Great question and I often think about that when I’m working on a set ‘What would I do if I was living / working / hiding here?’  Probably the Jones House in “Swinging Safari” (2018). It was a cool party pad with sunken lounge and shag-pile carpet. It had a massive deck and a pool and a great record collection.

“Tidelands” premiered on Netflix here in the United States last December.  You were a part of the production team.  What was the creative vision for “Tidelands” before the show came to fruition?

It was writer Stephen Irwin who came up with the story and concept. We were given a detailed character breakdown, which gave us a lot of history and backstory for a realistic, grounded approach to a fantasy genre. Production Designer Matt Putland and I wanted to create a world that felt like the Tidelanders could have been living amongst us for centuries unnoticed. The actual commune of L’attent, we wanted to feel historical, symbolic and have strong links to the sea and water. We wanted the rest of Orphelin Bay to be grungy and look functional, like the Devil’s Tail, Bill’s Boat, and the Fish Co-op.

Is the premise of the show based on a particular myth or legend? 

It is a world created from the imagination of Stephen Irwin (the Writer and Co-Producer) then fleshed out with the input of Tracey Robertson, Nathan Mayfield and Leigh McGrath from Hoodlum Productions. Because Stephen is a novelist, he wrote the backstory for us and we received an extensive dossier of the Tidelanders history. 

The set is very imaginative.  L’attent (the island where the sirens live) could have been a cliche beach-y design – all tan and turquoise.  Instead, the island feels like an otherworld.  Adrielle’s house on the island is a very rich setting.  Lots of velvet and dark wood.  What was the inspiration for this?

We wanted to show a history and tradition of the Tidelander people.  So, we wanted the house to be historic, not modern. The colour palette was a selection of sea greens and dark, inky blues with flashes of silver, like an underwater effect. We placed water elements throughout the set and used all practical lighting which always looks moody against the glossy dark wood. We knew there was going to be a lot of bloodshed…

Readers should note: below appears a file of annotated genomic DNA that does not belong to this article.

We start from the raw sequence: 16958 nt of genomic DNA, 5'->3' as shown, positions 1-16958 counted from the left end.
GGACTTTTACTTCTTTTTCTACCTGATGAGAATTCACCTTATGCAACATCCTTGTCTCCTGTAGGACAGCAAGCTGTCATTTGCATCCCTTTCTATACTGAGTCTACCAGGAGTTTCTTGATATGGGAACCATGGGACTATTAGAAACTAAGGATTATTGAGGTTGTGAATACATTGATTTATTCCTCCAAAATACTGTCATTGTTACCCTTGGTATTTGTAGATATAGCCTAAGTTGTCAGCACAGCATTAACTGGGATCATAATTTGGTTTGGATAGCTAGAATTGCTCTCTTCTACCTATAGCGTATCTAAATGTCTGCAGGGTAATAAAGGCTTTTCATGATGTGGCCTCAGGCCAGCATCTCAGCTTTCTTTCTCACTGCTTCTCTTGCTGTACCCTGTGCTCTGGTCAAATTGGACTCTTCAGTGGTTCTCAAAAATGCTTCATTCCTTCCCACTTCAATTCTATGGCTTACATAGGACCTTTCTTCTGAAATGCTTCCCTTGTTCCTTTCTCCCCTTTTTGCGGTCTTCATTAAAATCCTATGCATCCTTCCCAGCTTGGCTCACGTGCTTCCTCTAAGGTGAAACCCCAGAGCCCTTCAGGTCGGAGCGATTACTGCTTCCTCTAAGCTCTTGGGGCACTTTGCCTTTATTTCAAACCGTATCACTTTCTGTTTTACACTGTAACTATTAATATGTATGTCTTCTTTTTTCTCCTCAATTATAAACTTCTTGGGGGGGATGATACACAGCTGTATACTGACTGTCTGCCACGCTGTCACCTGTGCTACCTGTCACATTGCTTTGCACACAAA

How long did it take to create Adrielle’s house?

From construction drawing to completely dressed…9 weeks and that is 3 different departments with slight crossover: Construction, Scenic, then Set Decoration. 

Where did the inspiration for the stainedglass window come from?  Also, who made it?

Matt Putland oversaw the Design Assistant Stephanie Brooke, who drew it by hand then transferred it to digital. It was symbolizing the matriarch of the Tidelands with her people at her feet.  It was actually printed onto vinyl in full scale then transferred to glass, each section stained individually, then edged with a substitute to look like lead-light. It had to be reworked a few times as one of the first versions was ‘too busty’ …LOL !

What was your favourite feature on the set of “Tidelands”?  Furniture, wall color, etc.

Definitely the sparkly wallpaper (From Zepel Fabrics) in the Foyer of Adrielle’s house… but I also really loved the 5m drop waterfall drapes in the main hall …and the bespoke resin filled dining…and … 

Follow @justdunnthis on Instagram to learn more about her work and see behind-the-scenes images from Tidelands and her other projects.

Alison Dahl Kelly – Flora Obscura